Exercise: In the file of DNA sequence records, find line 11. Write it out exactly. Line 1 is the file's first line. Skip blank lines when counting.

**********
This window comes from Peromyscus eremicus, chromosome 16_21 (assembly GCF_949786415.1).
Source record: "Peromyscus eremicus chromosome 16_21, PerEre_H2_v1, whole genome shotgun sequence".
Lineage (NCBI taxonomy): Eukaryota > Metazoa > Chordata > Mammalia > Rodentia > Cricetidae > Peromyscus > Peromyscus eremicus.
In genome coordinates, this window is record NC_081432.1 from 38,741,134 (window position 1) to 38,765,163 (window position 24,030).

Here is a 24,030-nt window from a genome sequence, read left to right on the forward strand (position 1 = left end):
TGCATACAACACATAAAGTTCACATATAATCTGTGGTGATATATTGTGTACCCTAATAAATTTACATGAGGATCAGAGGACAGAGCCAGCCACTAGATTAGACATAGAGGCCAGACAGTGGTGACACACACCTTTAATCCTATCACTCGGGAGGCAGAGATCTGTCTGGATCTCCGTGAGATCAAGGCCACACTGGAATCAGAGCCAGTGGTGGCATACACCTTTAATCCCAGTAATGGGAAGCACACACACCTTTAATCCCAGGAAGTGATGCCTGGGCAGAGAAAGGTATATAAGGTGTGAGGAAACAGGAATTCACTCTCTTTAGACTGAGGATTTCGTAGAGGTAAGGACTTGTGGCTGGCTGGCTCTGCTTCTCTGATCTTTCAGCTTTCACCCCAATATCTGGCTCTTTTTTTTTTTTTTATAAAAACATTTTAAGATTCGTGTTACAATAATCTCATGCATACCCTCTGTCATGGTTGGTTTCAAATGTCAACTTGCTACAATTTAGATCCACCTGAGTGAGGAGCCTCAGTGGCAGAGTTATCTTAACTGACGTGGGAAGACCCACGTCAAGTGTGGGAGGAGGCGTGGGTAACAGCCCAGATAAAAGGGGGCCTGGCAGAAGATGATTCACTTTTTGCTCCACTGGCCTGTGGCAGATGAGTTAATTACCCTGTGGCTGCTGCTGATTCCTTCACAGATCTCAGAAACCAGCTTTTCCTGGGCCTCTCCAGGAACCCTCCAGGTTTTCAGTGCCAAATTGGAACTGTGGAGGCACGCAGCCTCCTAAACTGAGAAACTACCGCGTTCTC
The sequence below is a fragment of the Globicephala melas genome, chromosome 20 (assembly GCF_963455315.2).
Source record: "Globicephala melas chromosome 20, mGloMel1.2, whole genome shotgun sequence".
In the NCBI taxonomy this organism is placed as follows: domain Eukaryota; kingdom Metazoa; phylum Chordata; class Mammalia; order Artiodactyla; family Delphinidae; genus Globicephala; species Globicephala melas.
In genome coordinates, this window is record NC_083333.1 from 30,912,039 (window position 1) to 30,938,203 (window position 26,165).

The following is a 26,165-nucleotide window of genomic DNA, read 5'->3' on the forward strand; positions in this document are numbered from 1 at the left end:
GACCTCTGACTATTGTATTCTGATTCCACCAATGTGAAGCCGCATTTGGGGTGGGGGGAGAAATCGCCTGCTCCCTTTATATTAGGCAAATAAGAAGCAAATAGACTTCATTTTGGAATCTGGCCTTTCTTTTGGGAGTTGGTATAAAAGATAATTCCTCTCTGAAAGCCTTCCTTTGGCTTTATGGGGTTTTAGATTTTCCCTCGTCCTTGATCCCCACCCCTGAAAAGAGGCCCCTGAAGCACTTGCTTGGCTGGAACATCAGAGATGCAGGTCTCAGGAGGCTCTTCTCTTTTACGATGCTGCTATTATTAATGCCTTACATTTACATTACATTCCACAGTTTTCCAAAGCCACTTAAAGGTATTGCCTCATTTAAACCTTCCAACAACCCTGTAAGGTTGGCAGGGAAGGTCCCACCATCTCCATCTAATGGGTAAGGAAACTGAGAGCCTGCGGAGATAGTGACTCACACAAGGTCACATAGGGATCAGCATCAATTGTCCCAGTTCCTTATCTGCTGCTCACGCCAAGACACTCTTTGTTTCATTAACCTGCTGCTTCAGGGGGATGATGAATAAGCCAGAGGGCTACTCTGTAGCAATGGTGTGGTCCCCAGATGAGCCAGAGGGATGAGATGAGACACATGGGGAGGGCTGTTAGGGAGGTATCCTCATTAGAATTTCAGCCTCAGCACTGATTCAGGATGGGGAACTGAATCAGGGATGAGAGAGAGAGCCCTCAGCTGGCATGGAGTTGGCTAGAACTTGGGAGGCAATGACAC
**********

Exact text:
The following is a 26,165-nucleotide window of genomic DNA, read 5'->3' on the forward strand; positions in this document are numbered from 1 at the left end: